ONLINE CATALOG SEARCH
Memorandum for the President
February 21, 1943 [Washington, D.C.]
General MacArthur transmits the following:
“Through Sir Ronald Cross, the High Commissioner for the United Kingdom to Australia, I have received the following message from Prime Minister Churchill:
“’The rapid movements I have been making and pressure upon me made me delay till my return sending you my most cordial congratulations upon the capture of Buna by American and Australian forces command and important and resolute operations under your distinguished command which have resulted in the destruction of the Japanese invaders in Papua.
“’I have watched with particular admiration your masterly employment of transport aircraft to solve vast complicated and diverse logistical problems.
“’I should like to let you know how grateful we all feel throughout the British Empire that you stand on guard over all these vital interests.
“’Pray also accept my own personal good wishes. I look forward indeed to the day when we may meet.’”
I believe that it would be helpful if some message from you went to General MacArthur, but I also have felt that it should have a definite and evident basis, as to timing, other than the possible thought that the message from the Prime Minister had suggested such action. I am quite sure that his reference to the Southwest Pacific and MacArthur before the House of Commons, and the above quoted message are part of a definite British move to convince us of their appreciation of the situation in the Pacific which was such a bitter bone of contention at the Casablanca Conference.
In view of the fact that during the last few days MacArthur has reported truly remarkable bombing operations against Rabaul and other points in the Solomons, I think there is justification for a message from you and I am taking the liberty of attaching a draft of such a message for your consideration.
TO GENERAL MACARTHUR FROM GENERAL MARSHALL.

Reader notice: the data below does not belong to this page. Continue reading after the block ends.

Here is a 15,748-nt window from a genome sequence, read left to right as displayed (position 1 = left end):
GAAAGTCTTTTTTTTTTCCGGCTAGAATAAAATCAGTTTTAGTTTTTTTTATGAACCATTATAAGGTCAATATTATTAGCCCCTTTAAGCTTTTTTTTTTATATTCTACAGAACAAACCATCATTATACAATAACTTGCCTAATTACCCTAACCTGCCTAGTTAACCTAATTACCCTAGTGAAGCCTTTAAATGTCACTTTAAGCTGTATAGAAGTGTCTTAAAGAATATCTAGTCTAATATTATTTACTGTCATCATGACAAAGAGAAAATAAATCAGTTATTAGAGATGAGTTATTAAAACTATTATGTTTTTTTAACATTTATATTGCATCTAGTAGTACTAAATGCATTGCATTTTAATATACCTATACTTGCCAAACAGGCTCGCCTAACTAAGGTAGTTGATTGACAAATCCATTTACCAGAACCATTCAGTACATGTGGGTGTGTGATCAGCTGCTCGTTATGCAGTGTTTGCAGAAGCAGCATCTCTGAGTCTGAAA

The President directs me to transmit the following message to you:
“The tremendous and remarkably1 efficient bombardments launched by your air forces during the past few weeks and especially in the last few days in support of the situation in the Solomons and in furtherance of your own operations command our enthusiastic admiration. The arduous and difficult land campaign along the Papuan coast which has decimated the enemy and now threatens him at Salamaua has made a great impression on our people and must have a demoralizing effect on Japanese confidence in the fighting efficiency of their ground troops.
My thanks go to you and your leaders and to the officers and men of the Australian and United States forces who carried the fight to the enemy on all levels and over great distances and even greater difficulties.”
Document Copy Text Source: George C. Marshall Papers, Pentagon Office Collection, Selected Materials, George C. Marshall Research Library, Lexington, Virginia.
Document Format: Typed memorandum.
1. In the version sent to MacArthur the words “tremendous and remarkably” were not included. (Marshall to MacArthur, Radio No. 1398, February 22, 1943, NA/RG 165 [OPD, TS Message File (CM-OUT-7781)].)
Recommended Citation: ThePapers of George Catlett Marshall, ed.Larry I. Bland and Sharon Ritenour Stevens(Lexington, Va.: The George C. Marshall Foundation, 1981- ). Electronic version based on The Papers of George Catlett Marshall, vol. 3, “The Right Man for the Job,” December 7, 1941-May 31, 1943 (Baltimore and London: The Johns Hopkins University Press, 1991), pp. 558-560.